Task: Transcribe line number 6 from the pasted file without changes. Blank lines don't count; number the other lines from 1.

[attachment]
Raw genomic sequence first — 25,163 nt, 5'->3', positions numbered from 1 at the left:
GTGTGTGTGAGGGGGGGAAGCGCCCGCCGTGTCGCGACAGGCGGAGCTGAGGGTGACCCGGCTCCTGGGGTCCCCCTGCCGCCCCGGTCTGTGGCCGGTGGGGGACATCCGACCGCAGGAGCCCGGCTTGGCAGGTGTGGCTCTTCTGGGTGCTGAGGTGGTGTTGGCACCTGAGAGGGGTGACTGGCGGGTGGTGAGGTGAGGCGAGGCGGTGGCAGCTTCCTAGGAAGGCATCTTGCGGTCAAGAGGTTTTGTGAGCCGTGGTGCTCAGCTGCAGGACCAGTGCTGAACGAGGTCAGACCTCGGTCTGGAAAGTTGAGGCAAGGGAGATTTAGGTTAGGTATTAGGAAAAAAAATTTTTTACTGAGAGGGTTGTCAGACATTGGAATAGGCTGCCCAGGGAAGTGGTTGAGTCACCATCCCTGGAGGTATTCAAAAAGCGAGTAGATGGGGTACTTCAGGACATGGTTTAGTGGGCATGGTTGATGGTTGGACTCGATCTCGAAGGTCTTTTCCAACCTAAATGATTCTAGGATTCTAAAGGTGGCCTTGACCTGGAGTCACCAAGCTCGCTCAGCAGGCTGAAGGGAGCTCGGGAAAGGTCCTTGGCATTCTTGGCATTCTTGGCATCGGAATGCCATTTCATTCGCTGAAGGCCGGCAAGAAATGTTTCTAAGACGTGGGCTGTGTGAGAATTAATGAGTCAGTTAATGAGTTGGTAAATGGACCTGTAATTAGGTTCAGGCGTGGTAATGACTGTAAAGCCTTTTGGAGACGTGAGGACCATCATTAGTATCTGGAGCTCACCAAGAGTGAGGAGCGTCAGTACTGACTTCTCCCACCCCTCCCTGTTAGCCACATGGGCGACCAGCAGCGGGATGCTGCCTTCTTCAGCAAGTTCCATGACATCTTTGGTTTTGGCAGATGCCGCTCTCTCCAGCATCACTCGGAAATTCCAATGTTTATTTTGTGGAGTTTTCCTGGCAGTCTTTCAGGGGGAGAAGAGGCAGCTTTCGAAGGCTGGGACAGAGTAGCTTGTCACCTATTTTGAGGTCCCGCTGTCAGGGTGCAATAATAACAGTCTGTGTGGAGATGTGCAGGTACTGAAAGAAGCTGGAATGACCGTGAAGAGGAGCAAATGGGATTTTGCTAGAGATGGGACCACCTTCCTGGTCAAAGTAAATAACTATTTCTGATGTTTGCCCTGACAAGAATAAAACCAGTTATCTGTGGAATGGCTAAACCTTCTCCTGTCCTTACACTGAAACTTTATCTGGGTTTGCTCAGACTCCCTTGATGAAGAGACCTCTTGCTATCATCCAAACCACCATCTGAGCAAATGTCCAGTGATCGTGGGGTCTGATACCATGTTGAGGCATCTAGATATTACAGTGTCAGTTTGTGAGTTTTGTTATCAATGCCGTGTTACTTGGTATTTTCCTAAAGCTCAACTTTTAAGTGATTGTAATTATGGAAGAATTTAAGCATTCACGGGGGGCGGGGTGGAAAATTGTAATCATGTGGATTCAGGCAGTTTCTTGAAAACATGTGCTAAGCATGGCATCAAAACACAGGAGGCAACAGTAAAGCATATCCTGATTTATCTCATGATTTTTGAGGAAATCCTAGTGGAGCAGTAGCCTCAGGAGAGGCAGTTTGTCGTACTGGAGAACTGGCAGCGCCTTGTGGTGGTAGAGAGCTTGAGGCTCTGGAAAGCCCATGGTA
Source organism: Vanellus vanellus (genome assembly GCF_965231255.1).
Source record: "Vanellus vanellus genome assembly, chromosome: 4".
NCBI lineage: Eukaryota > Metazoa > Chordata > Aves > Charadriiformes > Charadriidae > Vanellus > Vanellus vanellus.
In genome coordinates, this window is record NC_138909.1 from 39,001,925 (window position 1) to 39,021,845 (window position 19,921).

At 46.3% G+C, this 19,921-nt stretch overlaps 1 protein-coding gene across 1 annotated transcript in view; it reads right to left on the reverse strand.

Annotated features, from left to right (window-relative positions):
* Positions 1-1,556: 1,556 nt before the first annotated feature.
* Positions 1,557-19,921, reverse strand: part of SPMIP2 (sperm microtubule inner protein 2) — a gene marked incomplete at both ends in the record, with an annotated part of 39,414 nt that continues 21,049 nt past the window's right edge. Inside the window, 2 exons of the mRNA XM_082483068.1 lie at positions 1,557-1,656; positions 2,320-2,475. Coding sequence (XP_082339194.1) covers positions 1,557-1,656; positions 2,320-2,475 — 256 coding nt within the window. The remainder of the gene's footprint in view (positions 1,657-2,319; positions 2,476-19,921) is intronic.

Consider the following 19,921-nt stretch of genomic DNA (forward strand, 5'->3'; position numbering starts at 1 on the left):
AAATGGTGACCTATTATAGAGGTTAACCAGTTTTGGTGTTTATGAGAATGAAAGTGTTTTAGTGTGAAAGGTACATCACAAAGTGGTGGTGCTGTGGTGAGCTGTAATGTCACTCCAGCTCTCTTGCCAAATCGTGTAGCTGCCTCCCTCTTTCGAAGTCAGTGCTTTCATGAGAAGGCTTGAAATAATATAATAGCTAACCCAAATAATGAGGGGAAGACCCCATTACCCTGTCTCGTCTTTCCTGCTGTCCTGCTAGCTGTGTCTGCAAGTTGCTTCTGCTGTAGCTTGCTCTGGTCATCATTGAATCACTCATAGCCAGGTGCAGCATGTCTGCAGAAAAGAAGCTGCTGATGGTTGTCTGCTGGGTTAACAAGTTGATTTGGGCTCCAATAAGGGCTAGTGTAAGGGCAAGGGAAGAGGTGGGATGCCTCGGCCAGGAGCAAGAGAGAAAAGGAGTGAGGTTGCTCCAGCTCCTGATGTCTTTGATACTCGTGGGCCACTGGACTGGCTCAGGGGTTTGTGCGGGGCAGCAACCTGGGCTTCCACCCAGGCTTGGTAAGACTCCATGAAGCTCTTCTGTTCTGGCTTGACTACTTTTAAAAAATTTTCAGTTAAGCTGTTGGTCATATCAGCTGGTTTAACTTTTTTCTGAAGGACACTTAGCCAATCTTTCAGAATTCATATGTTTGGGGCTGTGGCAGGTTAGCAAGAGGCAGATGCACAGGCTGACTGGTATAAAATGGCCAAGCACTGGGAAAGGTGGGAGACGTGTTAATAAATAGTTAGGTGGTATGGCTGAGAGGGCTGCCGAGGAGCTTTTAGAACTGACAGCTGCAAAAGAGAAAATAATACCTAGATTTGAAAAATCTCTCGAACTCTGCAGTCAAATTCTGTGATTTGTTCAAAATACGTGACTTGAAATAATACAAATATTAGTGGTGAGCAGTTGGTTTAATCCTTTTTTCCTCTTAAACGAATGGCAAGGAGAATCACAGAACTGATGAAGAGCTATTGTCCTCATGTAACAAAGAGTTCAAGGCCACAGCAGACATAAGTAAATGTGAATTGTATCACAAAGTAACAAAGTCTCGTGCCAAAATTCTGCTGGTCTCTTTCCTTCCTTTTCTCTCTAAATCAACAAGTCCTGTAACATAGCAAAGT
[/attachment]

In genome coordinates, this window is record NC_138909.1 from 39,001,925 (window position 1) to 39,021,845 (window position 19,921).